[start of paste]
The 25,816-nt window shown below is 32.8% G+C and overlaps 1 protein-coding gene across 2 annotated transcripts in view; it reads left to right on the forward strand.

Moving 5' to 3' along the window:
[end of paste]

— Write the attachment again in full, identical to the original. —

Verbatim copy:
The 25,816-nt window shown below is 32.8% G+C and overlaps 1 protein-coding gene across 2 annotated transcripts in view; it reads left to right on the forward strand.

Moving 5' to 3' along the window: